And with the U.S. unwilling to sign on to the sort of strict economy-wide carbon diet being pushed by Europe and others, right now the signs of progress are few.

AP

This week, delegates from nearly 200 countries are trying to wrap up their work at the successor to last year's climate conference in Copenhagen. And I'm one of about 2,000 journalists from around the world who are here to cover the event.

I've spent most of the morning weaving my way through checkpoints of armed Federales. The security here is squeaky-tight. which makes getting around between the widely spread-out conference venues a time-consuming challenge.

UNFCCC

A year ago, the United Nations’ climate conference in Copenhagen failed to produce an international agreement on limiting greenhouse gases. Now, delegates from around the world are meeting in Cancun, Mexico to try again. But with the collapse of federal climate legislation in the U.S., regional efforts – like those on the West Coast – are coming back to the forefront.

Paula Wissel/KPLU

Bitterly cold temperatures are expected to give way to rain and highs near 40 degrees Thanksgiving Day. In Seattle, the city’s severe-weather shelters have been offering the homeless a warm place to spend the night. But what happens when it thaws? 

Liam Moriarty/KPLU / KPLU News

The recent icy winds and frigid temperatures have been making life uncomfortable for pretty much everybody. But for folks without a place to call home, the cold snap can make an already-difficult life miserable.

Liam Moriarty/KPLU

Nearly two years ago, heavy snow and ice from an unusual mid-December storm and cold snap left roads and sidewalks treacherous for a week or more. Road and transit agencies in Seattle say the hard lessons they learned during the big snowstorm of 2008 are showing up in their response to this snowfall.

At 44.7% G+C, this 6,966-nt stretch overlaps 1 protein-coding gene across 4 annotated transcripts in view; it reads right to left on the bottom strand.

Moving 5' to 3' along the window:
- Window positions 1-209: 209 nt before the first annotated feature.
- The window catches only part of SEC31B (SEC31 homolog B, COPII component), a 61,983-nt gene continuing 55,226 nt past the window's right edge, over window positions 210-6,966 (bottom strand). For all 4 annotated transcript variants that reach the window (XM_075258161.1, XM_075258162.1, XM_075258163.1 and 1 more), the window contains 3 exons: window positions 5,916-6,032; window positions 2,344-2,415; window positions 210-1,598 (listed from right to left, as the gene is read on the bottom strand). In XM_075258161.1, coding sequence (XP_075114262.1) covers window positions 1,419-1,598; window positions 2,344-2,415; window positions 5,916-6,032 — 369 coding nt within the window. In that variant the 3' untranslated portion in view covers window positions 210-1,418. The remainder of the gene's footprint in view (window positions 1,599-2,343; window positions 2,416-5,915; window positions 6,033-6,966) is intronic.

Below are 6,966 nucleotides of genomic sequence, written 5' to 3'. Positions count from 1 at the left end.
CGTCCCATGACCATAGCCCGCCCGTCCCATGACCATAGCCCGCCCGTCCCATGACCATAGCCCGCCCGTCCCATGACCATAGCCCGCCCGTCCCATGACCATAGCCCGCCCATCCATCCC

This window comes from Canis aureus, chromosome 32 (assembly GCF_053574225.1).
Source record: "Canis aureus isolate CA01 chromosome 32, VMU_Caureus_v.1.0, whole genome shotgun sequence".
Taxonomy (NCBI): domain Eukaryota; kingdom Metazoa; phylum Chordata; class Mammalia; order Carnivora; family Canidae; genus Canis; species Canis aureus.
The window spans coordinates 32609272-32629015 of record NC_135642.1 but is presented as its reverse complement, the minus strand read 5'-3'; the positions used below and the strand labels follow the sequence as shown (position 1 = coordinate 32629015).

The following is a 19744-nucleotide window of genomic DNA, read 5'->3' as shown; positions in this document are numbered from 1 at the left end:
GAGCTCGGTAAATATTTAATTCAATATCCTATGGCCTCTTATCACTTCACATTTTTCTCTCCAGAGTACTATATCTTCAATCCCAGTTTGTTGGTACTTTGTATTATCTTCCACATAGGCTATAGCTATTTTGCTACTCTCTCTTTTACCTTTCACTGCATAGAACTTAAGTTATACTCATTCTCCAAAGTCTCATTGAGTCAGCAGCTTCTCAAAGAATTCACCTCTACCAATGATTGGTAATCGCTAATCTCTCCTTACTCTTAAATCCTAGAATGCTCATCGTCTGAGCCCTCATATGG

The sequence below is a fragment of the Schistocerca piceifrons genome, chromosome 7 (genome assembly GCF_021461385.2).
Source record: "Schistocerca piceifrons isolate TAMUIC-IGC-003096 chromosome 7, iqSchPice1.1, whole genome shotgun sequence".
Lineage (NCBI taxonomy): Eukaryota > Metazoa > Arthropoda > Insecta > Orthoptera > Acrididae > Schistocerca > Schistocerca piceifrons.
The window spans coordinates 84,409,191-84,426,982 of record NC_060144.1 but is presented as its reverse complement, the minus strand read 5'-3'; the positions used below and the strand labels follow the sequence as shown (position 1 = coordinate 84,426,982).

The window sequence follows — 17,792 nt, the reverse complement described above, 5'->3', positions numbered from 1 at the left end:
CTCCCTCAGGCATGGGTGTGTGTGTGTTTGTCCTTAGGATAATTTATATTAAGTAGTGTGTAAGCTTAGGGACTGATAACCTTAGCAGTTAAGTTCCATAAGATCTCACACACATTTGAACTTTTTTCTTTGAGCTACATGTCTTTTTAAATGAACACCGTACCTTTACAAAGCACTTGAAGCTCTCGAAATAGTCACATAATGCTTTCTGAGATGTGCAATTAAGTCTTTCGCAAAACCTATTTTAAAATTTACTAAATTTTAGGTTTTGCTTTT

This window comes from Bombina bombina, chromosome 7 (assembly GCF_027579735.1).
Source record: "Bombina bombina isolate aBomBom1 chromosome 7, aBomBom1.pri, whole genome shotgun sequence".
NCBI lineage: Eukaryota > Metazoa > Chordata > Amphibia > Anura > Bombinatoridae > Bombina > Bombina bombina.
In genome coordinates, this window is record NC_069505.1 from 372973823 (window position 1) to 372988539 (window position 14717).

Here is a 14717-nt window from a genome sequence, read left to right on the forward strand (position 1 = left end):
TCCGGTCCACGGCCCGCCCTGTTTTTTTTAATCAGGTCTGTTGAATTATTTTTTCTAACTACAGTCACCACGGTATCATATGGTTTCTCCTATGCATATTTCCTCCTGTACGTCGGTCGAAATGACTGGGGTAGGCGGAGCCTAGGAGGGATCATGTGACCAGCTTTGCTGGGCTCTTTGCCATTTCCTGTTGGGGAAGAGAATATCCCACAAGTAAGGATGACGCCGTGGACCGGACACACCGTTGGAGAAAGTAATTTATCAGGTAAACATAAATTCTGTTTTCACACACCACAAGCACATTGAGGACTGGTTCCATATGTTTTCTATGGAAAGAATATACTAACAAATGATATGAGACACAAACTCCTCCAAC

NOAA photo

There’s a stretch of shoreline north of Bellingham that hosts oil refineries and other heavy industry. It’s also a key feeding ground for salmon, shorebirds and killer whales. The new Cherry Point Aquatic Reserve – a decade in the making – is meant to thread the needle between protecting the environment and safeguarding family wage jobs.

Suresh A. Sethi/U of Washington

The most widely-used way of measuring the health of ocean ecosystems is wrong as often as it's right.

And that can lead to thinking that fisheries are sustainable when they're really not.

Sheila Malcolmson
Liam Moriarty / KPLU

There are more than a thousand islands in the Salish Sea. Some of them are home to good-sized towns, others are inhabited only by wildlife. Either way, the island experience is one of the signatures of this region.

This week in our series “Reflections on the Water,” KPLU environment reporter Liam Moriarty takes a ferry to Gabriola Island, in British Columbia, population about 4,000. He talks with Sheila Malcolmson about the joys and challenges of island living.

Liam Moriarty / KPLU

For most of his career, Edmonds artist Michael Reagan drew life-like portraits of the rich and famous; movie stars, sports figures, six presidents, the Pope. But several years ago, he started drawing pictures of American soldiers killed in the wars in Iraq and Afghanistan, and offering them free to the families.

The artist - who's also a Vietnam vet -- feels this gift to the loved ones left behind is a kind of healing, not only for the families, but for himself.

We tend to think of homelessness as an urban problem. But during the recent overnight count of the homeless in the Seattle area, there was a nearly 70 percent increase from last year in suburban south King County.

KPLU's Liam Moriarty spent that night prowling the greenbelts, highway overpasses and parking lots of Federal Way with two homeless men and their minister.

Andrew Reding / Flickr

In some ways, the Puget Sound's orca whales  are very familiar. We've even given them individual names.  But there's still a lot we don't know, like where the whales go and what they eat.

Now that they're listed as endangered, those have become important questions. KPLU environment reporter Liam Moriarty accompanied a research crew trying to get answers.